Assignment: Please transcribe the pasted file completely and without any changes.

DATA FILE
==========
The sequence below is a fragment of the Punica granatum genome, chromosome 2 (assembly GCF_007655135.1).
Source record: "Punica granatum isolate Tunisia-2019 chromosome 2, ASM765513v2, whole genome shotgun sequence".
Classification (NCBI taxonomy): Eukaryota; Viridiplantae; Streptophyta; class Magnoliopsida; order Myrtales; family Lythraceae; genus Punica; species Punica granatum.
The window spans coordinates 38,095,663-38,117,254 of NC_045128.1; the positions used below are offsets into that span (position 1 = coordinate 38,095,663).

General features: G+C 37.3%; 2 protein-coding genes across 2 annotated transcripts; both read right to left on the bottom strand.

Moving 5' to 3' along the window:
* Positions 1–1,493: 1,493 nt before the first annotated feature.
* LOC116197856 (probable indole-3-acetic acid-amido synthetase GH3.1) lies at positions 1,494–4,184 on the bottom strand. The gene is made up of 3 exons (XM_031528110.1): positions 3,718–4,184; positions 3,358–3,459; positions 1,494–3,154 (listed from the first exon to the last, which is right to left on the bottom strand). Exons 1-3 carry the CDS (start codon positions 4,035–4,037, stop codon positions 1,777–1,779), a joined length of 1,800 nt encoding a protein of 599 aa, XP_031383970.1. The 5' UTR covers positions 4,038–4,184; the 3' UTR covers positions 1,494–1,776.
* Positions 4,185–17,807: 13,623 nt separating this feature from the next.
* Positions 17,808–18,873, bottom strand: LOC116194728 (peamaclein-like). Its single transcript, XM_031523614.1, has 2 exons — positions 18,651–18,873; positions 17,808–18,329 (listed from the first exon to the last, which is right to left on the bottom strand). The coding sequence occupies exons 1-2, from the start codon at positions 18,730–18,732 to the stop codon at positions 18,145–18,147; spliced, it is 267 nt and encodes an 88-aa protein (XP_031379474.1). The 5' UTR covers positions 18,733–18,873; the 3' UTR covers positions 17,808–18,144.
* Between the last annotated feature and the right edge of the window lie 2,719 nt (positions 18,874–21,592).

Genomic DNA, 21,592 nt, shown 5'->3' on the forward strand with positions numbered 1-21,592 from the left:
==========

The sequence below is a fragment of the Punica granatum genome, chromosome 2 (assembly GCF_007655135.1).
Source record: "Punica granatum isolate Tunisia-2019 chromosome 2, ASM765513v2, whole genome shotgun sequence".
Classification (NCBI taxonomy): Eukaryota; Viridiplantae; Streptophyta; class Magnoliopsida; order Myrtales; family Lythraceae; genus Punica; species Punica granatum.
The window spans coordinates 38,095,663-38,117,254 of NC_045128.1; the positions used below are offsets into that span (position 1 = coordinate 38,095,663).

General features: G+C 37.3%; 2 protein-coding genes across 2 annotated transcripts; both read right to left on the bottom strand.

Moving 5' to 3' along the window:
* Positions 1–1,493: 1,493 nt before the first annotated feature.
* LOC116197856 (probable indole-3-acetic acid-amido synthetase GH3.1) lies at positions 1,494–4,184 on the bottom strand. The gene is made up of 3 exons (XM_031528110.1): positions 3,718–4,184; positions 3,358–3,459; positions 1,494–3,154 (listed from the first exon to the last, which is right to left on the bottom strand). Exons 1-3 carry the CDS (start codon positions 4,035–4,037, stop codon positions 1,777–1,779), a joined length of 1,800 nt encoding a protein of 599 aa, XP_031383970.1. The 5' UTR covers positions 4,038–4,184; the 3' UTR covers positions 1,494–1,776.
* Positions 4,185–17,807: 13,623 nt separating this feature from the next.
* Positions 17,808–18,873, bottom strand: LOC116194728 (peamaclein-like). Its single transcript, XM_031523614.1, has 2 exons — positions 18,651–18,873; positions 17,808–18,329 (listed from the first exon to the last, which is right to left on the bottom strand). The coding sequence occupies exons 1-2, from the start codon at positions 18,730–18,732 to the stop codon at positions 18,145–18,147; spliced, it is 267 nt and encodes an 88-aa protein (XP_031379474.1). The 5' UTR covers positions 18,733–18,873; the 3' UTR covers positions 17,808–18,144.
* Between the last annotated feature and the right edge of the window lie 2,719 nt (positions 18,874–21,592).

Genomic DNA, 21,592 nt, shown 5'->3' on the forward strand with positions numbered 1-21,592 from the left: